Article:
I agree with the analysis that old timers are more likely veterans of some counter-culture, e.g. 51st Ave. Meeting in Chicago has some old timer Black Panthers (lets surmise).  But millennials and others grew up in different circumstances and may not have the same connection to AFSC, FCNL or whatever.  It's up to each cohort, to some extent, to pioneer its own relationships.

I'm one of those who sees the pen, theater, screen violence, as alternatives to the real thing (I am not "against violent video games" -- Quakers Play Quake is a bumper sticker). 

Having done some homework, I know that there's plenty of room in this world for Friendly polemics and by extension polemicists.  I admire Chuck Fager quite a bit, as a writer.  I really look up to Mark Twain.

A lot of Quakers were not amused by my coin of "quasi-Quakers" or "Kwazis" for short, and my way of applying it, especially to Shelvers.  But then any Liberal Meeting that lays down PSCC is in my view in violation of its 501(c)(3) and should investigated with an eye to maybe stripping it of its tax-free status.  Quakers of conscience should blow the whistle. 

"Lying to the public about what we do" is a punishable offense under secular law.  Shelvers need to be resisted and defeated, for the sake of Quakerism, in my book.

Comment by Kirby Urner on 9th mo. 19, 2015 at 6:45pm

PS:  it's really 57th Street Meeting ( ) but I was being hypothetical ("Black Panthers").  That's where I started out, before moving to Multnomah Meeting in Portland (that was pre JFK assassination -- we'd moved to Rome, Italy later 1960s).
Autobio / blog:

Comment by Jim Wilson on 9th mo. 19, 2015 at 7:04pm

Greetings Kirby:

I haven't read your article in Western Friend so I'm not sure exactly what you mean by 'shelver'; but from the context of this exchange I suspect that I would fall into that group.  (I'm not sure though, perhaps you could put a link to the article?)  It is not clear to me what offends you so much about shelvers that you want to see them 'defeated'.  Not all Quakers are activists, so it isn't lying to the public if the Quaker tradition is described in a non-activist way.  There is a lot of Quaker history that would support such a presentation.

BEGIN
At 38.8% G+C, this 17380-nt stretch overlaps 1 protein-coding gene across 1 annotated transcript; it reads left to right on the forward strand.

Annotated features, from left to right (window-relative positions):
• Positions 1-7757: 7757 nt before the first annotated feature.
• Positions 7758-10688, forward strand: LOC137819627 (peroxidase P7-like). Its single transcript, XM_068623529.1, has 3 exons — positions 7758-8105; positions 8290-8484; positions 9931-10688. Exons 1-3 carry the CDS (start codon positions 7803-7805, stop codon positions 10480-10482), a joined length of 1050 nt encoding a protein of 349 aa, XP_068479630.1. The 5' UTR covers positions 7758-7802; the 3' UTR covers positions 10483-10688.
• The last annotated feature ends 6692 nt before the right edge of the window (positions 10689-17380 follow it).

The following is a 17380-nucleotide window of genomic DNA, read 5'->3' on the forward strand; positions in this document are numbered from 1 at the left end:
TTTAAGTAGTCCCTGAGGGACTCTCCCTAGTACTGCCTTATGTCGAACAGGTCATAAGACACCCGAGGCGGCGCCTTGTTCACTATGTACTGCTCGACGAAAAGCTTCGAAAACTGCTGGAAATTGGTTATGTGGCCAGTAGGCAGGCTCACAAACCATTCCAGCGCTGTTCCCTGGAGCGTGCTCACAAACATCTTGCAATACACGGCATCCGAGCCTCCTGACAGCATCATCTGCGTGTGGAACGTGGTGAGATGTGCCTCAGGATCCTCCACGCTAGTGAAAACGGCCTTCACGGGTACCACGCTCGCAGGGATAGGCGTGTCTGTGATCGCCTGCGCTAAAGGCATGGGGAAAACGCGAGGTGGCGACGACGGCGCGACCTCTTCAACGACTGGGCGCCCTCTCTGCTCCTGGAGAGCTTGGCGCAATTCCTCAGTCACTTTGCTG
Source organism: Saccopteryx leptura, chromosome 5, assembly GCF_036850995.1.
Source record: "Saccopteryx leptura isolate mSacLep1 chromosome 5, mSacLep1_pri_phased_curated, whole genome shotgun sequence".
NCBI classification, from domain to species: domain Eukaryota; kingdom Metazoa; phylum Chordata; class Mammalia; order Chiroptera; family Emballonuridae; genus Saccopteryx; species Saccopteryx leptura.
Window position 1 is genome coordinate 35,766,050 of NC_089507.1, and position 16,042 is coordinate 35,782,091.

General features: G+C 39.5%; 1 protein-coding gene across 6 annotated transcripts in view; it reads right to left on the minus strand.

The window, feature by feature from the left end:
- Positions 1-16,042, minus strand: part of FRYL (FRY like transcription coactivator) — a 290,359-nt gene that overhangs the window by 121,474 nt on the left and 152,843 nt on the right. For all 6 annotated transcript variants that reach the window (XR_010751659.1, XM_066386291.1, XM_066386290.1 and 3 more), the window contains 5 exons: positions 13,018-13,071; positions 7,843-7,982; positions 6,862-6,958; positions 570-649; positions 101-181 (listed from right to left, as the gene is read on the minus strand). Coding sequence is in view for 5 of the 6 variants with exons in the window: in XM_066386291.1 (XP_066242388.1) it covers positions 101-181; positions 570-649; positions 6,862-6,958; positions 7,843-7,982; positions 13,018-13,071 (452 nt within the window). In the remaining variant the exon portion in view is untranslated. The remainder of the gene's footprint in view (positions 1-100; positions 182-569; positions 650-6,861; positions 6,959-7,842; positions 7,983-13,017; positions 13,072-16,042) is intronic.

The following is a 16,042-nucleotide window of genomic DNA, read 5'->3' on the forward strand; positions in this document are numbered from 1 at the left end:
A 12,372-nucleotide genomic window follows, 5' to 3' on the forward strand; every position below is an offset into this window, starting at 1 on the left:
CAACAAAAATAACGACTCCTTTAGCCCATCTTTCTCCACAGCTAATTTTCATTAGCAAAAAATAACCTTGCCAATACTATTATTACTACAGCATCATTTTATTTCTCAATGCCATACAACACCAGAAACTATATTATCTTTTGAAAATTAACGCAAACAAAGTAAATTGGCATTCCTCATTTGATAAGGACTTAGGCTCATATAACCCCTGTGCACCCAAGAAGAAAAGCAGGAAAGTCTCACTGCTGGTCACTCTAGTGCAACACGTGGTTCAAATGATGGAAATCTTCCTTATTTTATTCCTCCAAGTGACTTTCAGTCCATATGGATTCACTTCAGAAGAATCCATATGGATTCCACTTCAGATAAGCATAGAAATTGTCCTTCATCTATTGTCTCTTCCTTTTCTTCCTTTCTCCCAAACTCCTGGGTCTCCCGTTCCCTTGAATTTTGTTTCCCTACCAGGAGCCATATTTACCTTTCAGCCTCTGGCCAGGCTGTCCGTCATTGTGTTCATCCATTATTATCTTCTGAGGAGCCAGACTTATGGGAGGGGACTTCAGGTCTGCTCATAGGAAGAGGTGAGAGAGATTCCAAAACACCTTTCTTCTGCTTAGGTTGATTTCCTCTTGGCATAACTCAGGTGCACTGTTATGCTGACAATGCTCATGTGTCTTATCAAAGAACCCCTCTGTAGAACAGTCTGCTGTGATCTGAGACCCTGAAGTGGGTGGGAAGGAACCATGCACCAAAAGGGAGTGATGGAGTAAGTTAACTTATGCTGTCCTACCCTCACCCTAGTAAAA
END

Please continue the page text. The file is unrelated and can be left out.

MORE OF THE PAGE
I may have more to say after gaining more clarity about the distinctions you are making.

Comment by Stephanie Stuckwisch on 9th mo. 19, 2015 at 7:23pm

The only time that I've heard of an established religion  almost losing it's 501(c)(3) status was the UCC after then candidate Obama spoke at it's annual conventional about the connection between his politics and his religious beliefs. 

501(c)(3) is a designation for an organization being charitable, religious, educational, scientific, literary, testing for public safety, fostering amateur sports competition, or preventing cruelty to children or animals. 

A politically active nonprofit should be a 501 (c)(4) or a 501(c)(6).

Personally, I don't find secular arguments very persuasive when it comes to how Friends treat one another. 

Comment by Howard Brod on 9th mo. 19, 2015 at 8:09pm

I believe that a Quaker Meeting is more in danger of losing its 501(c)3 designation due to an over-zealous Peace and Social Justice committee that advocates on behalf of the meeting a particular candidate or political party.